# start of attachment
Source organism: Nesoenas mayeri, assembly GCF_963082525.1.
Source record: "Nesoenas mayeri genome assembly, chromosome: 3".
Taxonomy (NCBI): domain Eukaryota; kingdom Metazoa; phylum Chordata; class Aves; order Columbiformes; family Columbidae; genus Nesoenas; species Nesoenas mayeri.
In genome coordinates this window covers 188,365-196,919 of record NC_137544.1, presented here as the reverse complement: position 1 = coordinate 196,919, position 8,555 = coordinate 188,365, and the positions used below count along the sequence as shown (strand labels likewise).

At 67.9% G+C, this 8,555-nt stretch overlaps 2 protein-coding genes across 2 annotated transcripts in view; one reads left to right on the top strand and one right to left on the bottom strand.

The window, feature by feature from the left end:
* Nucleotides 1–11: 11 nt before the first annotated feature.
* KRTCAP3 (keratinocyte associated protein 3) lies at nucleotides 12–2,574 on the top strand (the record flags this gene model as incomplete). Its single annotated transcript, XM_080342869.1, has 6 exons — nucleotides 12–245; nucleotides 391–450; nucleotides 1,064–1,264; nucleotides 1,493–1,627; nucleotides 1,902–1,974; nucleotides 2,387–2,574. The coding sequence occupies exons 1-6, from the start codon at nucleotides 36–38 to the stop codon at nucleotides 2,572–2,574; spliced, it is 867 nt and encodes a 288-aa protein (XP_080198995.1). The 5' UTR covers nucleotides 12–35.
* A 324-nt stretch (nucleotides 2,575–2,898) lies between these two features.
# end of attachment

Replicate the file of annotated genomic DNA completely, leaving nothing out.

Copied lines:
Source organism: Nesoenas mayeri, assembly GCF_963082525.1.
Source record: "Nesoenas mayeri genome assembly, chromosome: 3".
Taxonomy (NCBI): domain Eukaryota; kingdom Metazoa; phylum Chordata; class Aves; order Columbiformes; family Columbidae; genus Nesoenas; species Nesoenas mayeri.
In genome coordinates this window covers 188,365-196,919 of record NC_137544.1, presented here as the reverse complement: position 1 = coordinate 196,919, position 8,555 = coordinate 188,365, and the positions used below count along the sequence as shown (strand labels likewise).

At 67.9% G+C, this 8,555-nt stretch overlaps 2 protein-coding genes across 2 annotated transcripts in view; one reads left to right on the top strand and one right to left on the bottom strand.

The window, feature by feature from the left end:
* Nucleotides 1–11: 11 nt before the first annotated feature.
* KRTCAP3 (keratinocyte associated protein 3) lies at nucleotides 12–2,574 on the top strand (the record flags this gene model as incomplete). Its single annotated transcript, XM_080342869.1, has 6 exons — nucleotides 12–245; nucleotides 391–450; nucleotides 1,064–1,264; nucleotides 1,493–1,627; nucleotides 1,902–1,974; nucleotides 2,387–2,574. The coding sequence occupies exons 1-6, from the start codon at nucleotides 36–38 to the stop codon at nucleotides 2,572–2,574; spliced, it is 867 nt and encodes a 288-aa protein (XP_080198995.1). The 5' UTR covers nucleotides 12–35.
* A 324-nt stretch (nucleotides 2,575–2,898) lies between these two features.